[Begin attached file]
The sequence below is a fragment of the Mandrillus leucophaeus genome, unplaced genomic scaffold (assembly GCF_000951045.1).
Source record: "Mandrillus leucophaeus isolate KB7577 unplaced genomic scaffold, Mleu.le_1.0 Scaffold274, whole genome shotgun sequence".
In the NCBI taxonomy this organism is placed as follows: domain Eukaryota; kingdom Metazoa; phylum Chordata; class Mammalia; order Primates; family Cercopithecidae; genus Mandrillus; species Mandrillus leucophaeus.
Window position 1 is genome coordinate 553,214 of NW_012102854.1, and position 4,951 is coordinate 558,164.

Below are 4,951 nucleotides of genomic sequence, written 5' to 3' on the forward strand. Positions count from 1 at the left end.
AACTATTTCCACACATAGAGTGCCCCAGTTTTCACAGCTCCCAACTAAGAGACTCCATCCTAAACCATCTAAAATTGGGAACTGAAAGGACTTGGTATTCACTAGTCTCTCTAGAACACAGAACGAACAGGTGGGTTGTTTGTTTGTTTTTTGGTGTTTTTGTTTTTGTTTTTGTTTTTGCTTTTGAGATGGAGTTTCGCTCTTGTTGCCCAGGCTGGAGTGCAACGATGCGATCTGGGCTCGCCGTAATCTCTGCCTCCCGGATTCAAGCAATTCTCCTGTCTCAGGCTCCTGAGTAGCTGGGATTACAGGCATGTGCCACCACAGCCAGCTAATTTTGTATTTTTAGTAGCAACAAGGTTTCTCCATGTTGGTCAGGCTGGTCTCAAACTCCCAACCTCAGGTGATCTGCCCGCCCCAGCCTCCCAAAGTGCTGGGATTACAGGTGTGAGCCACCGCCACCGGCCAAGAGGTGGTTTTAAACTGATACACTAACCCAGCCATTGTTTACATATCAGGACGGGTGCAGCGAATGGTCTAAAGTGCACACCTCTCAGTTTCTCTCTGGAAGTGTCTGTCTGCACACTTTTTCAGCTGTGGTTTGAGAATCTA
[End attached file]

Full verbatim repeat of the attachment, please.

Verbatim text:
The sequence below is a fragment of the Mandrillus leucophaeus genome, unplaced genomic scaffold (assembly GCF_000951045.1).
Source record: "Mandrillus leucophaeus isolate KB7577 unplaced genomic scaffold, Mleu.le_1.0 Scaffold274, whole genome shotgun sequence".
In the NCBI taxonomy this organism is placed as follows: domain Eukaryota; kingdom Metazoa; phylum Chordata; class Mammalia; order Primates; family Cercopithecidae; genus Mandrillus; species Mandrillus leucophaeus.
Window position 1 is genome coordinate 553,214 of NW_012102854.1, and position 4,951 is coordinate 558,164.

Below are 4,951 nucleotides of genomic sequence, written 5' to 3' on the forward strand. Positions count from 1 at the left end.
AACTATTTCCACACATAGAGTGCCCCAGTTTTCACAGCTCCCAACTAAGAGACTCCATCCTAAACCATCTAAAATTGGGAACTGAAAGGACTTGGTATTCACTAGTCTCTCTAGAACACAGAACGAACAGGTGGGTTGTTTGTTTGTTTTTTGGTGTTTTTGTTTTTGTTTTTGTTTTTGCTTTTGAGATGGAGTTTCGCTCTTGTTGCCCAGGCTGGAGTGCAACGATGCGATCTGGGCTCGCCGTAATCTCTGCCTCCCGGATTCAAGCAATTCTCCTGTCTCAGGCTCCTGAGTAGCTGGGATTACAGGCATGTGCCACCACAGCCAGCTAATTTTGTATTTTTAGTAGCAACAAGGTTTCTCCATGTTGGTCAGGCTGGTCTCAAACTCCCAACCTCAGGTGATCTGCCCGCCCCAGCCTCCCAAAGTGCTGGGATTACAGGTGTGAGCCACCGCCACCGGCCAAGAGGTGGTTTTAAACTGATACACTAACCCAGCCATTGTTTACATATCAGGACGGGTGCAGCGAATGGTCTAAAGTGCACACCTCTCAGTTTCTCTCTGGAAGTGTCTGTCTGCACACTTTTTCAGCTGTGGTTTGAGAATCTA